It has happened to all Travel, and it will surely happen to you too. You booked a return flight, and when you checked the mother daughter trips details, you noticed that the outward and return flights had different durations, despite following the exact same route.
If you thought it was a website error or a special circumstance, we have an explanation for you: an aircraft can take different times to fly the same route in opposite directions.
Let’s take a concrete example: a Ryanair plane leaving Warsaw for Paris takes 1 hour and 55 minutes to complete its flight; on the way back, the same Ryanair plane will leave Paris and arrive in Warsaw after “only” 1 hour and 40 minutes. But how is this possible?
The same airline, the same type of aircraft, the same distance and yet different flight times? The reason is due to the rotation of the earth but wait: do not jump to conclusions! It’s a bit more complicated than it looks.
The Earth rotates in an easterly direction (at 1670 km/h). So, you would think that by moving west, a plane would reach its destination faster, because it would somehow meet it, get closer to it, right? Well, that’s wrong!
In the example above, the Paris-Warsaw route is the shortest in terms of time for a travel blogger, not the other way around, and Paris is the westernmost city, while Warsaw is much further east.
Jetstream: how does it work?
When the Earth rotates, the ground rotates, as does the air, and so the plane is affected. The plane is thus pushed towards the east at a speed much higher than that which it can reach.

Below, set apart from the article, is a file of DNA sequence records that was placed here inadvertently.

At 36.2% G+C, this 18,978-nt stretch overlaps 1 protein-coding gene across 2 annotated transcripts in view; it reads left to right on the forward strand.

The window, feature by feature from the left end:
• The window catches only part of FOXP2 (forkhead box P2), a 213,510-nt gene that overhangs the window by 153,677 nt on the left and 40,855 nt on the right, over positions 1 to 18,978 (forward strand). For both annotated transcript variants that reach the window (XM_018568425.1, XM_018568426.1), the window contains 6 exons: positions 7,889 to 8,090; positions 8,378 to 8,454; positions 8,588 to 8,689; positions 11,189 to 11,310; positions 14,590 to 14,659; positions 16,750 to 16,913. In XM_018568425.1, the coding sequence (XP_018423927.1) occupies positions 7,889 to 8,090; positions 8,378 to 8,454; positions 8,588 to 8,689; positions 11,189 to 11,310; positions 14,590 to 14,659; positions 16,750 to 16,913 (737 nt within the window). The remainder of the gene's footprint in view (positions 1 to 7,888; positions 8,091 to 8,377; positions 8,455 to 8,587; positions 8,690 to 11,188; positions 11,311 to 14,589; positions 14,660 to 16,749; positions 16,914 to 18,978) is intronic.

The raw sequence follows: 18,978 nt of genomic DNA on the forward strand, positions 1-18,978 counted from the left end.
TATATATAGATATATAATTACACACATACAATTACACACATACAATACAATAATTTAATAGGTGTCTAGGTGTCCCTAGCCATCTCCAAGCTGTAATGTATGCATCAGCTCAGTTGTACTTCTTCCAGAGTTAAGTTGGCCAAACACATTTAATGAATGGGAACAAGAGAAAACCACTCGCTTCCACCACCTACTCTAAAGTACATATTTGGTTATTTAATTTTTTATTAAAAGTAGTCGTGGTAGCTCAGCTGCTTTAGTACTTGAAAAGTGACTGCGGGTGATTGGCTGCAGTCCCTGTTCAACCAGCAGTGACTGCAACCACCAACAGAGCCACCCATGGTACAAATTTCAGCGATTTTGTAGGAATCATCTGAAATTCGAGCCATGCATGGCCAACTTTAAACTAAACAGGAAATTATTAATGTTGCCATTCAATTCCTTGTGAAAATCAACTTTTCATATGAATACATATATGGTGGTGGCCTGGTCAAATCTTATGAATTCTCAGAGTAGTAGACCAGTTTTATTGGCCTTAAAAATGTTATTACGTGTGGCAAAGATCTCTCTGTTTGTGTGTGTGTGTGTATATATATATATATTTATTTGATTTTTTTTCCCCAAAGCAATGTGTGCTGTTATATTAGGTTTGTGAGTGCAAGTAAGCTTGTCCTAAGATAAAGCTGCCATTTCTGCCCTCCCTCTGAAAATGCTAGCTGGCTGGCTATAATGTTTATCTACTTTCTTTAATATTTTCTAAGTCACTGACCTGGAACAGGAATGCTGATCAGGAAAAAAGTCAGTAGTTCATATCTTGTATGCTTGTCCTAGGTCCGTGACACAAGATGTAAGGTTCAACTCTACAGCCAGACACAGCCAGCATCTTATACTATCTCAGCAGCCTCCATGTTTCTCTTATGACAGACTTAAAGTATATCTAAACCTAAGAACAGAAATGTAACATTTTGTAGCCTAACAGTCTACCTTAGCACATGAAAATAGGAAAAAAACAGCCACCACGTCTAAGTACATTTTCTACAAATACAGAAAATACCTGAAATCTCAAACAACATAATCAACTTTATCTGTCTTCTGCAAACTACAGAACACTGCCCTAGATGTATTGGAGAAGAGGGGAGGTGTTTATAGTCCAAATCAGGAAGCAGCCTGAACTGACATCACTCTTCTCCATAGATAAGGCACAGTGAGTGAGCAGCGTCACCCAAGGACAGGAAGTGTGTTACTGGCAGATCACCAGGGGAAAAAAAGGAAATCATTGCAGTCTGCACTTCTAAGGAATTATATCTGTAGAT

The air distance between the airports of Paris and Warsaw is approximately 1366 km. In case of longer flights, the time difference on the same route in opposite directions would increase. So, it has nothing to do with rotation? It does, but not directly.
Don’t worry, if you do some research. You will find that the cause of this unusual jet lag is the Coriolis force. The Coriolis force (or simply the Coriolis effect) is a force triggered by the rotation of the Earth. Which can direct powerful jet streams eastward (between 8 and 12 kilometers in altitude). Generated by the collision of cold air masses in the high latitudes. Closer to the poles – with warmer air masses in the middle latitudes.
These currents flow at high speed in the direction of the Earth’s rotation, creating high-altitude air corridors, which aircraft use to reach higher speeds when flying west to east. Conversely, when flying from east to west, these currents oppose the flight, literally pushing the plane away from its destination.
Discovery of the jet stream
The possibility of exploiting the jet stream (or upper current) to reduce the duration of flights was not immediately obvious. The first airline to realize the usefulness of these strong air currents during navigation was Pan Am in 1952. A Boeing B-377 set a new flight record, completing the Tokyo-Honolulu trip in just 11 hours. And 30 minutes, instead of the 18 hours it had taken before.
The pilot, using the jet stream, even managed to avoid a scheduled refueling stop. Today, these wind highways are considered when planning flight routes. Which is why you can find time differences between outbound and inbound flights in your flight details.